Or is it Cosmo Kramer?
Rick Perry channels Sarah Palin: Wildly-grinning, energy lover hounded by debatecritics
When it comes to Rick Perry and debating, political pundits opined that a fourth strike could knock him out. So how did the Texas governor do in the Dartmouth economic roundtable Tuesday night?
We've tallied some of the best reaction and opinion from around the web.
New York Magazine:
The big question of tonight's Republican presidential debate was whether Rick Perry, cratering in the polls and facing a party Establishment starting to accept the inevitability of Mitt Romney, would survive. I think he did. He is a bad debater, but given the history of figures like George W. Bush, I see no evidence that Republican voters want a good debater. They just want someone who doesn't hopelessly stammer through every answer and accuse conservatives of heartlessness. Perry seemed to attain that level of competence."
Mr. Perry hardly seized the moment at the Washington Post/Bloomberg News debate to re-energize his flagging campaign. With the exception of one tough question for Mitt Romney on health care, he did not criticize his rivals. Nor did he make a grand case for his presidential ambitions.
Instead, he stuck to a few talking points, repeatedly mentioning energy independence as a sort of catchall answer to whatever was asked. ... Mr. Perry appears to be pursuing a strategy of getting through the debates with as little political damage as possible so he can survive into the next phase of the campaign."
The Christian Science Monitor:
On a night when Texas Gov. Rick Perry had the most to lose, Governor Perry might have lost the most. ... He looked like the candidate most likely to have left the iron on at home. By the end, pundits across the cable-TV landscape were wondering whether Perry had the fire to run for president, so muted and disengaged was his performance."
Rick Perry rode into this presidential race eight weeks ago looking like Ronald Reagan. Instead, he's turned into Cosmo Kramer. Awkward and often confused, he has become less of a participant in the Republican debates than a comic sidekick doing walk-ons, shouting about how we're "sittin' on a treasure-trove of energy!" and then grinning for applause."
There’s just no getting around it: Rick Perry’s inept performances are dominating these debates. The highlight, or perhaps the lowlight, of tonight’s Republican presidential debate in New Hampshire was a direct question to Perry about health care, in which he managed to avoid taking a single shot at Mitt Romney. But throughout the debate, he went back and forth between garbling his answers and simply disappearing for large stretches. He showed up for a debate on the economy with nothing to say on the economy other than that his economic plan wasn’t ready yet, and apparently he decided to avoid his difficulty in delivering prepared zingers by not bothering to even try any. Just incredible."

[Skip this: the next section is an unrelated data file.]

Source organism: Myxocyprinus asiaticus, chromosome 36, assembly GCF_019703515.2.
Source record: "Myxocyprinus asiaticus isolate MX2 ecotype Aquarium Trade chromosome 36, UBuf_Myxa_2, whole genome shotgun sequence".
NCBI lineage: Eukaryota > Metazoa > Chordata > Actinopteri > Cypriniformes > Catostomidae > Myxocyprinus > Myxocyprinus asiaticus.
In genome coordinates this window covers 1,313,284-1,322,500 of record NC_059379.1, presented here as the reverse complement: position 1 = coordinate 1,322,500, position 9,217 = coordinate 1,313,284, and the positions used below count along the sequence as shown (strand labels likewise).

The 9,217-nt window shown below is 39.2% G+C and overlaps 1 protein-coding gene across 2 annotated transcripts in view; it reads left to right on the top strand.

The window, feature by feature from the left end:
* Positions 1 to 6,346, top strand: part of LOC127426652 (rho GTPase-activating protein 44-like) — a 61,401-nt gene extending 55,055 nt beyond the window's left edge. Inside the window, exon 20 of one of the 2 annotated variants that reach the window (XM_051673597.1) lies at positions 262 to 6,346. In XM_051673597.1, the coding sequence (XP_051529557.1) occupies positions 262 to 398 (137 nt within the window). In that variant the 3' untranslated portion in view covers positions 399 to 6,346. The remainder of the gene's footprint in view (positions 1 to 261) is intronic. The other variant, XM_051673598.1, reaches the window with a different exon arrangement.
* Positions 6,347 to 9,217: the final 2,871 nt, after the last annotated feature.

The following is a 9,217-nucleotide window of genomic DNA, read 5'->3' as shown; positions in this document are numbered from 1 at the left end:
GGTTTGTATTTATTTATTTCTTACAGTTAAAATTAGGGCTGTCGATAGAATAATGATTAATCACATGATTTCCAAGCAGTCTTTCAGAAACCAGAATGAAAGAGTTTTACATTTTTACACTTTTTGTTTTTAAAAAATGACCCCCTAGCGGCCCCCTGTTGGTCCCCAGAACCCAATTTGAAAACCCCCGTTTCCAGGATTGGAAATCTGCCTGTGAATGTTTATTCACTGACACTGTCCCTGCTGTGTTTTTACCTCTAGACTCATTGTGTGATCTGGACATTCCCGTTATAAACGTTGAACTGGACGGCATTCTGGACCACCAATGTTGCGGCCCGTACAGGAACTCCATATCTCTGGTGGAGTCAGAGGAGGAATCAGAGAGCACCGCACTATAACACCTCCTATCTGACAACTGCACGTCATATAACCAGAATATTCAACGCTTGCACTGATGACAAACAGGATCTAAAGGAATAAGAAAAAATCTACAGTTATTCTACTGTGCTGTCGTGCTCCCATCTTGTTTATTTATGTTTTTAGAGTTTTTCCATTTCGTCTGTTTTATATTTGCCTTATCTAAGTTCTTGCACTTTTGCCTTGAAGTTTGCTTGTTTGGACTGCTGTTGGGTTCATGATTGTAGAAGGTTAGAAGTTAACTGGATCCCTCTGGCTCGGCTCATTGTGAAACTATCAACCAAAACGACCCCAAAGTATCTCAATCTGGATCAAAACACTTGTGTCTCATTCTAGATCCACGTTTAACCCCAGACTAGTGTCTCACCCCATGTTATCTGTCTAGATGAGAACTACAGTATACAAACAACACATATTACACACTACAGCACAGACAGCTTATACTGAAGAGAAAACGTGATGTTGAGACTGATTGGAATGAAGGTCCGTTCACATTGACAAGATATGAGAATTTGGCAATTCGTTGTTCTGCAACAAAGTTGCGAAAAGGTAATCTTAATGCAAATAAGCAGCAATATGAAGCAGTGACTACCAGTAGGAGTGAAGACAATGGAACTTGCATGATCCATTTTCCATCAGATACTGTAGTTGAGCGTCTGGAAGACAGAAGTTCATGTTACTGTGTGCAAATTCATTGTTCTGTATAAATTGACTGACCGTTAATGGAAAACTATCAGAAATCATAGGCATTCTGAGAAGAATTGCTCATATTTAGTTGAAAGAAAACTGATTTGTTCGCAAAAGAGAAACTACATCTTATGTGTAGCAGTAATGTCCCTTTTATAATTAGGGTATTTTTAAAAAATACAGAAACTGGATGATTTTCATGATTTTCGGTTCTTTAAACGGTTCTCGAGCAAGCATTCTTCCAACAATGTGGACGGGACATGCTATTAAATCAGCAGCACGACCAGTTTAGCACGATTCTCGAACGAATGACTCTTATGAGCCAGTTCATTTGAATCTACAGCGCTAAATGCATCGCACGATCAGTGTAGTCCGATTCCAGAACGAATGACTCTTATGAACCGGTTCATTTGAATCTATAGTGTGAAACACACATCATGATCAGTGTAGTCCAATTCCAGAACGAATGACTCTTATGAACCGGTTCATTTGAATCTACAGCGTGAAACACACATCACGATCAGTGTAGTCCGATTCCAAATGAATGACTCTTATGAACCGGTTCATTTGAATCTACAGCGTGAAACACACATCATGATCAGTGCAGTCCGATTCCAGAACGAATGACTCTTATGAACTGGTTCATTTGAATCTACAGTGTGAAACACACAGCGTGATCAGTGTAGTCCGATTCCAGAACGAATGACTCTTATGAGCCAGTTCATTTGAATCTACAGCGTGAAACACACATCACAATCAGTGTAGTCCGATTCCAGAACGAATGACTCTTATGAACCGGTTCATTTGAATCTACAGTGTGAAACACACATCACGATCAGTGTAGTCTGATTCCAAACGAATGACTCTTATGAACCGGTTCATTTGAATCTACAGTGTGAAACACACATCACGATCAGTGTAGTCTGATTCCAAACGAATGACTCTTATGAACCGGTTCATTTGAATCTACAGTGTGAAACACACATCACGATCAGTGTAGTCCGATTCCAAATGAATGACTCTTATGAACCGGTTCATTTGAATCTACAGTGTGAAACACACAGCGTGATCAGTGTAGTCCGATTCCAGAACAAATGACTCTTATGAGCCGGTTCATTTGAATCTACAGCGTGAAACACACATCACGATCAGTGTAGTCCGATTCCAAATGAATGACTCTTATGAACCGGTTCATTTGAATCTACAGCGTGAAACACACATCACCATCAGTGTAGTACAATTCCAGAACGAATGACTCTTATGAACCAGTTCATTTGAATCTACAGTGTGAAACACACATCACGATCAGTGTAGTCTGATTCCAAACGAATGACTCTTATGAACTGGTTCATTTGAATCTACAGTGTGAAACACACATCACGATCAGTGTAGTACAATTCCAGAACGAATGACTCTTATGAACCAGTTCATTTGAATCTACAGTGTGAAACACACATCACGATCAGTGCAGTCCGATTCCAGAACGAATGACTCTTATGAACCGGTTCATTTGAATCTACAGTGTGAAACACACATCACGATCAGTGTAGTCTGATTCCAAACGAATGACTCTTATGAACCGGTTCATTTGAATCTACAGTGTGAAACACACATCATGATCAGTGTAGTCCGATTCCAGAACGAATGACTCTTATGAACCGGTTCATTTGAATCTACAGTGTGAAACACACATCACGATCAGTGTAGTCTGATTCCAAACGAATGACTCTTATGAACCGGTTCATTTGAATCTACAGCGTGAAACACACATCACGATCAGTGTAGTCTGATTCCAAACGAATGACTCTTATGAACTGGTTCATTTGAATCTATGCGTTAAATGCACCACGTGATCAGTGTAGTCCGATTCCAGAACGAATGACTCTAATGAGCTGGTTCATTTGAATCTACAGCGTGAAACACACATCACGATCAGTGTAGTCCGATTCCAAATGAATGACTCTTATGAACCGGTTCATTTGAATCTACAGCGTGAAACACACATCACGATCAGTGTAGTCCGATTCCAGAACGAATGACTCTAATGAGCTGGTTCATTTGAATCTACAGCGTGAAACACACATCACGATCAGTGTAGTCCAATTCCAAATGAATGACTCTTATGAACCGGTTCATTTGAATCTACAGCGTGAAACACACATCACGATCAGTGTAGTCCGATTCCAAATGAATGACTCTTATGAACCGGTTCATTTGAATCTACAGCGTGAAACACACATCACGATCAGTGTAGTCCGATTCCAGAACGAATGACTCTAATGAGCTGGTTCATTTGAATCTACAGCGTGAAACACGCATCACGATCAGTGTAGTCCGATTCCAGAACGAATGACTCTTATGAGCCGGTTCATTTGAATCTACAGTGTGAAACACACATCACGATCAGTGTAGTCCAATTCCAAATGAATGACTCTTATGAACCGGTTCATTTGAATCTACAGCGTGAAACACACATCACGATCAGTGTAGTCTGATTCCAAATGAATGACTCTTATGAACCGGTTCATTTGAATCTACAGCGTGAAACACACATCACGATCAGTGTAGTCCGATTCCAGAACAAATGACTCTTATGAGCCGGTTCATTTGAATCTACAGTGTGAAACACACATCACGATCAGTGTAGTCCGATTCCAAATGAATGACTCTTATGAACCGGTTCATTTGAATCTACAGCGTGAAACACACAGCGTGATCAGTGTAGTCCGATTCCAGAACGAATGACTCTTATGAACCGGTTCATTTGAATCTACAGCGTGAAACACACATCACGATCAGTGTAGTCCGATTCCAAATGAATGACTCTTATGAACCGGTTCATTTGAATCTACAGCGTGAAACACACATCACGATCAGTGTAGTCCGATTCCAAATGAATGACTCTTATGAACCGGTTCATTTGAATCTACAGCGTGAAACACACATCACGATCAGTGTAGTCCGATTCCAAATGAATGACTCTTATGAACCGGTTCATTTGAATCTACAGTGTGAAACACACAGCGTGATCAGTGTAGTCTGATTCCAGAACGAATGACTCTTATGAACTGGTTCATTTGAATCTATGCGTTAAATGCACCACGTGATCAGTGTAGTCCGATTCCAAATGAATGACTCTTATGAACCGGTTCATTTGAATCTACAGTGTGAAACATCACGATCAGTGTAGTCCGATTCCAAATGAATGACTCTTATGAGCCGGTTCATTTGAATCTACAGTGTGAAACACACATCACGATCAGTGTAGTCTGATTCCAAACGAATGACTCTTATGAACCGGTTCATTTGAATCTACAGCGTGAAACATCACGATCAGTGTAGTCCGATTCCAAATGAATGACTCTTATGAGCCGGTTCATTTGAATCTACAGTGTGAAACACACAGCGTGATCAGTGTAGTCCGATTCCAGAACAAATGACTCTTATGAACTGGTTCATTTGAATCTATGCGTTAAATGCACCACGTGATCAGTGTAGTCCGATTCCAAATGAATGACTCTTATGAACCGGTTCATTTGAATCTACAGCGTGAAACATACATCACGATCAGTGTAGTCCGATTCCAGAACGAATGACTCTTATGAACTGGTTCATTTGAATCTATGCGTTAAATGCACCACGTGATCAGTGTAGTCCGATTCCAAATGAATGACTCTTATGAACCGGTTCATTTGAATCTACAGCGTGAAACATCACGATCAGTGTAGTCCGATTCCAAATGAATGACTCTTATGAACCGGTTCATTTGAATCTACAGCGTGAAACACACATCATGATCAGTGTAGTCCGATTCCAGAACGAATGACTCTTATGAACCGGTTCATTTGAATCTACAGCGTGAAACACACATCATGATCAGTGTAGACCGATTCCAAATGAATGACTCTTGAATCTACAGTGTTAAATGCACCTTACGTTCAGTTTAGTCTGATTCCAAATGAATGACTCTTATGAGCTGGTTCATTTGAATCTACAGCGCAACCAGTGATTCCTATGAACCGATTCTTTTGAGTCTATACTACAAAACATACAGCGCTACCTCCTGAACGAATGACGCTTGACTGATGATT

Had I been advising Mr. Perry before the debate, I would have told him that he didn’t need to hit any home runs — a solid and steady performance might suffice to reassure Republicans given the low expectations brought on by his erratic showings in past debates. Then he could adopt a more ambitious strategy at next week’s debate in Nevada. ... Even with the low-risk strategy, however, Mr. Perry whiffed on a softball question about Mr. Romney’s health care bill. And at other points, like on a question about Ronald Reagan’s approach toward taxes, his demeanor crossed the line from subdued to soporific, with meandering answers that recalled Sarah Palin’s struggles in media interviews throughout 2008."
While Perry is certainly down, he's not out--at least not quite yet. After the debate ended, Perry showed off his skills as a retail politician at a small event with Dartmouth students. At the Beta fraternity house, Perry enthusiastically gave his stump speech. He warned about the debt hanging over their generation and perfectly recited his line about making D.C. as inconsequential to their lives as possible."
The governor, who came across as unfocused and sometimes confused in earlier appearances, clearly had done more homework and preparation for the Dartmouth debate. He offered more context and policy substance, at one point noting that former President Ronald Reagan had complained in his diaries about the lack of spending cuts that he had expected Congress would pass to help pay for deficit reduction. But he may have over-corrected by sounding somewhat rehearsed and, as Henson put it, 'stilted.'"
The difference between Romney and Perry was the difference between the guy who sits at the front of the class and raises his hand with the answer to every question and the guy in the back who came in late and hopes just to slouch through without anyone noticing him."